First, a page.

Anti-bloodsport campaigners have urged Bradford Council leader Kris Hopkins to reverse a decision to allow controversial grouse shooting on Ilkley Moor.
The League Against Cruel Sports has criticised grouse shooting on the iconic moor as “morally unjustifiable and offensive to many people” and has called for the Council to review its decision to grant a ten-year hunting lease.
Bingley Moor Partnership, which already manages shoots on the moors at Bingley and Burley, has won the contract to operate commercial grouse shooting on Ilkley Moor.
Barry Hugill, a spokesman for the League Against Cruel Sports, urged people to back its campaign to force a change of heart.
He said: “We don’t believe there is public support for this and we think people should express their disquiet.
“Ilkley Moor should be a public place for the use of everyone, not a play space for people who have thousands of pounds to spend on shooting live birds for fun.”
The group’s open letter to Coun Hopkins reads: “Even if warning signs are put in place, popular areas of the moor will effectively be out of bounds to the thousands of people who currently enjoy the moor, to meet the needs of a small group of people who want to shoot live birds.”
Mr Hugill said predators such as foxes, stoats, weasels, owls and raptors are “legitimate parts of the natural eco-system of the moor” and there is no reason why management practices such as heather burning, cannot be employed without the need for the grouse to be shot.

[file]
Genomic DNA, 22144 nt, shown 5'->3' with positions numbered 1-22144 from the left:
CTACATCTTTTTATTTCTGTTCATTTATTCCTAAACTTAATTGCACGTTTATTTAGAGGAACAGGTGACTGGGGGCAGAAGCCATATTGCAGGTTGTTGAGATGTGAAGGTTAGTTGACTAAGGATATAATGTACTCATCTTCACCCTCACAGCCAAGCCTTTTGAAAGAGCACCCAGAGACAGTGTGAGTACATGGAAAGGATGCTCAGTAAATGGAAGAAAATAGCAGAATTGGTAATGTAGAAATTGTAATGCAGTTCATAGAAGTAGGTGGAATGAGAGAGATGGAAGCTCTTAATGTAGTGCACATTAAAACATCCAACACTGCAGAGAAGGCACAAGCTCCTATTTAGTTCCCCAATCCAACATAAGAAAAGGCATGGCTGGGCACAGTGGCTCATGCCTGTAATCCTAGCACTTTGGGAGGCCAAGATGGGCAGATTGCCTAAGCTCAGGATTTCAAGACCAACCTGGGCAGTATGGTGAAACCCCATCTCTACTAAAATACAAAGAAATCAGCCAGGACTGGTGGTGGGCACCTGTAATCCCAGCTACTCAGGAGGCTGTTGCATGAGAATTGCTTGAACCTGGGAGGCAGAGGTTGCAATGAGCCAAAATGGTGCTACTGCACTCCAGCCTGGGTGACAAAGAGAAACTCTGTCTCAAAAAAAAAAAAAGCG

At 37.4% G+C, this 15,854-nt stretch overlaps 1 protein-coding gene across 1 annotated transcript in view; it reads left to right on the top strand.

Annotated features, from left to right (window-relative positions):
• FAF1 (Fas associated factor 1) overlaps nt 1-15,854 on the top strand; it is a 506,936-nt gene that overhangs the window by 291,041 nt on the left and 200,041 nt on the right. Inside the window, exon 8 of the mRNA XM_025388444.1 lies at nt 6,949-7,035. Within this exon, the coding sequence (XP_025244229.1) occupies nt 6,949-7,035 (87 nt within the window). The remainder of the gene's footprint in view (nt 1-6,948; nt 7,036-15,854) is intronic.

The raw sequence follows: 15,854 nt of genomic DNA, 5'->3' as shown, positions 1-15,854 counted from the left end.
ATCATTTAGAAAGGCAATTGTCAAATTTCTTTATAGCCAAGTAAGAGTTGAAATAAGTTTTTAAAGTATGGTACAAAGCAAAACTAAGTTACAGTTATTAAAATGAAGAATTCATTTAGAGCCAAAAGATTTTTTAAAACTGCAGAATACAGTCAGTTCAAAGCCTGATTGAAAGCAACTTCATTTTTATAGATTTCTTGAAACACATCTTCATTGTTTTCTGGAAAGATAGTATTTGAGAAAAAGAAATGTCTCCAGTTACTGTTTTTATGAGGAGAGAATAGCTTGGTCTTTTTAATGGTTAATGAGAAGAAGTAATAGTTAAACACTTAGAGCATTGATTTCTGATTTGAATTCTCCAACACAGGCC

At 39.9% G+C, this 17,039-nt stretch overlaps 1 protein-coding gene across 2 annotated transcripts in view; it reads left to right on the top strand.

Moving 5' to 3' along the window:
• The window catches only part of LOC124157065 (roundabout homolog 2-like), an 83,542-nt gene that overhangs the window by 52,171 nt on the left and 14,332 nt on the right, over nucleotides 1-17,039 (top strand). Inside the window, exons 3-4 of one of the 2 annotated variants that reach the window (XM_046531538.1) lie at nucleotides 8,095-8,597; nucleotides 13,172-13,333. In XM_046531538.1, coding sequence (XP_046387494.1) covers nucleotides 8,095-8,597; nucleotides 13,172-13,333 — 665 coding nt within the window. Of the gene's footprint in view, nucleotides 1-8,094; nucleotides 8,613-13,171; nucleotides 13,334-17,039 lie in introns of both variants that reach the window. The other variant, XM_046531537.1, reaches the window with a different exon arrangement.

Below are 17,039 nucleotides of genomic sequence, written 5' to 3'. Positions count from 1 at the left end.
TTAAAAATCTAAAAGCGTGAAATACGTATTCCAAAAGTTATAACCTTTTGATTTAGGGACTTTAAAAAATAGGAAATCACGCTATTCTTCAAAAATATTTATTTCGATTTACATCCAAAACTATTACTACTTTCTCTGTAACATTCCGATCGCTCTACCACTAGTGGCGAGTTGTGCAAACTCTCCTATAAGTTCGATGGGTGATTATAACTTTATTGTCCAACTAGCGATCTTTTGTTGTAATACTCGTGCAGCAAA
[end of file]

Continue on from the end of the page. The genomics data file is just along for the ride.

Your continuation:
Edward Bromet, a leading member of the Bingley Moor Partnership and chairman of the Moorland Associa-tion, says a gamekeeper will work on the moor to ensure the eco-system is protected and the birds looked after.
“A requirement of the lease is we have a fully dedicated gamekeeper on Ilkley Moor,” said Mr Bromet, who said habitats must improve before shooting begins in around two years.
“That gamekeeper will be carrying out all sorts of functions. Part of that is pest and predator management to improve the stocks of all ground nesting birds. There’s certainly not going to be profits – if anything, we will be losing money.”
Another anti-hunting group, identifying itself as West Yorkshire Hunt Saboteurs, has condemned shooting.
Spokesman Luke Steele said: “The grouse shooting industry is cruel, unnecessary and only carried out for entertainment. Birds are scared out of the undergrowth then shot out of the sky. Many are still alive when they hit the floor.
“And who would want to go to a shoot that will be stopped by anti-bloodsports activists?”
Councillor Hopkins did not wish to comment.